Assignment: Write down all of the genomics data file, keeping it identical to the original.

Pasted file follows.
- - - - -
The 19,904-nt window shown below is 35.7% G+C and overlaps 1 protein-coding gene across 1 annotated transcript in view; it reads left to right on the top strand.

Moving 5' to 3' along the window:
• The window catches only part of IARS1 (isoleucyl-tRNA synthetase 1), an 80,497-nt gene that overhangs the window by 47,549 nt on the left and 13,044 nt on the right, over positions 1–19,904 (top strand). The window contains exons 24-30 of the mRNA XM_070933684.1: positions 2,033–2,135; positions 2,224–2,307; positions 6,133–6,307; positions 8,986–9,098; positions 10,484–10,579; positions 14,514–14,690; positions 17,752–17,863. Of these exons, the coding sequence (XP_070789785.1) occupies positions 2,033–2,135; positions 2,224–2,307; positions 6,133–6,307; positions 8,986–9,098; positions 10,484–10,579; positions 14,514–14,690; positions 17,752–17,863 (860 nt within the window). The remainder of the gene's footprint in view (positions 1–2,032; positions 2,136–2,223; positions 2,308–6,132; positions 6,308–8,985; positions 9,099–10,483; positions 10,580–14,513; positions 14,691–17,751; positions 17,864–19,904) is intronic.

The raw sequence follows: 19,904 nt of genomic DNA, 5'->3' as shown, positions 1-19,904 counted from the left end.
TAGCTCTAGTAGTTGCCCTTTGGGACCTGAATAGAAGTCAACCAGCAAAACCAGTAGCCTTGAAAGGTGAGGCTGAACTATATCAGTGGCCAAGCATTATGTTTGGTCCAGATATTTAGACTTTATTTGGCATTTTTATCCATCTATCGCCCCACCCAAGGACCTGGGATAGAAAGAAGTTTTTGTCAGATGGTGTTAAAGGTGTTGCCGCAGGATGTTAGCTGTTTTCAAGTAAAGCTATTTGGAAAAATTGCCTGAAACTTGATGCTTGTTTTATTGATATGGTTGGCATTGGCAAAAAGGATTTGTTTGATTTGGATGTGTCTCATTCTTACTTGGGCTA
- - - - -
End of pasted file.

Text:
The 19,904-nt window shown below is 35.7% G+C and overlaps 1 protein-coding gene across 1 annotated transcript in view; it reads left to right on the top strand.

Moving 5' to 3' along the window:
• The window catches only part of IARS1 (isoleucyl-tRNA synthetase 1), an 80,497-nt gene that overhangs the window by 47,549 nt on the left and 13,044 nt on the right, over positions 1–19,904 (top strand). The window contains exons 24-30 of the mRNA XM_070933684.1: positions 2,033–2,135; positions 2,224–2,307; positions 6,133–6,307; positions 8,986–9,098; positions 10,484–10,579; positions 14,514–14,690; positions 17,752–17,863. Of these exons, the coding sequence (XP_070789785.1) occupies positions 2,033–2,135; positions 2,224–2,307; positions 6,133–6,307; positions 8,986–9,098; positions 10,484–10,579; positions 14,514–14,690; positions 17,752–17,863 (860 nt within the window). The remainder of the gene's footprint in view (positions 1–2,032; positions 2,136–2,223; positions 2,308–6,132; positions 6,308–8,985; positions 9,099–10,483; positions 10,580–14,513; positions 14,691–17,751; positions 17,864–19,904) is intronic.

The raw sequence follows: 19,904 nt of genomic DNA, 5'->3' as shown, positions 1-19,904 counted from the left end.
TAGCTCTAGTAGTTGCCCTTTGGGACCTGAATAGAAGTCAACCAGCAAAACCAGTAGCCTTGAAAGGTGAGGCTGAACTATATCAGTGGCCAAGCATTATGTTTGGTCCAGATATTTAGACTTTATTTGGCATTTTTATCCATCTATCGCCCCACCCAAGGACCTGGGATAGAAAGAAGTTTTTGTCAGATGGTGTTAAAGGTGTTGCCGCAGGATGTTAGCTGTTTTCAAGTAAAGCTATTTGGAAAAATTGCCTGAAACTTGATGCTTGTTTTATTGATATGGTTGGCATTGGCAAAAAGGATTTGTTTGATTTGGATGTGTCTCATTCTTACTTGGGCTA